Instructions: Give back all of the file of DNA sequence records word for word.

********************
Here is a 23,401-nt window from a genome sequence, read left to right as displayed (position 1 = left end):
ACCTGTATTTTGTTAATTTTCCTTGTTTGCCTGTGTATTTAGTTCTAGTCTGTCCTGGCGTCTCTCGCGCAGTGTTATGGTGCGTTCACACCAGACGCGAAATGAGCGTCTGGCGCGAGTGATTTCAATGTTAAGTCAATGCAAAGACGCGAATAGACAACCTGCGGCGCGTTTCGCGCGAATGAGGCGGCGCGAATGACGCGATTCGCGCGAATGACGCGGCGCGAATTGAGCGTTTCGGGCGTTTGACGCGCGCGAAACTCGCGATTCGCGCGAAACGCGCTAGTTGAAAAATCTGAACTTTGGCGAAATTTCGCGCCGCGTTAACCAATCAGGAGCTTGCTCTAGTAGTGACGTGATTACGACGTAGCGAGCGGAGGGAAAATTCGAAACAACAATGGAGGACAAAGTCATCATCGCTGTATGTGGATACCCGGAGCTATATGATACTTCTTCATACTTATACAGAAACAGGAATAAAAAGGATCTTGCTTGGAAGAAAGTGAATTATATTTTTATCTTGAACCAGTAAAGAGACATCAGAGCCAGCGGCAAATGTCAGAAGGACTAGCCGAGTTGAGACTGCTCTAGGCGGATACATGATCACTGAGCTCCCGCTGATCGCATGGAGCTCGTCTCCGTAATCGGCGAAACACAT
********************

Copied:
Here is a 23,401-nt window from a genome sequence, read left to right as displayed (position 1 = left end):
ACCTGTATTTTGTTAATTTTCCTTGTTTGCCTGTGTATTTAGTTCTAGTCTGTCCTGGCGTCTCTCGCGCAGTGTTATGGTGCGTTCACACCAGACGCGAAATGAGCGTCTGGCGCGAGTGATTTCAATGTTAAGTCAATGCAAAGACGCGAATAGACAACCTGCGGCGCGTTTCGCGCGAATGAGGCGGCGCGAATGACGCGATTCGCGCGAATGACGCGGCGCGAATTGAGCGTTTCGGGCGTTTGACGCGCGCGAAACTCGCGATTCGCGCGAAACGCGCTAGTTGAAAAATCTGAACTTTGGCGAAATTTCGCGCCGCGTTAACCAATCAGGAGCTTGCTCTAGTAGTGACGTGATTACGACGTAGCGAGCGGAGGGAAAATTCGAAACAACAATGGAGGACAAAGTCATCATCGCTGTATGTGGATACCCGGAGCTATATGATACTTCTTCATACTTATACAGAAACAGGAATAAAAAGGATCTTGCTTGGAAGAAAGTGAATTATATTTTTATCTTGAACCAGTAAAGAGACATCAGAGCCAGCGGCAAATGTCAGAAGGACTAGCCGAGTTGAGACTGCTCTAGGCGGATACATGATCACTGAGCTCCCGCTGATCGCATGGAGCTCGTCTCCGTAATCGGCGAAACACAT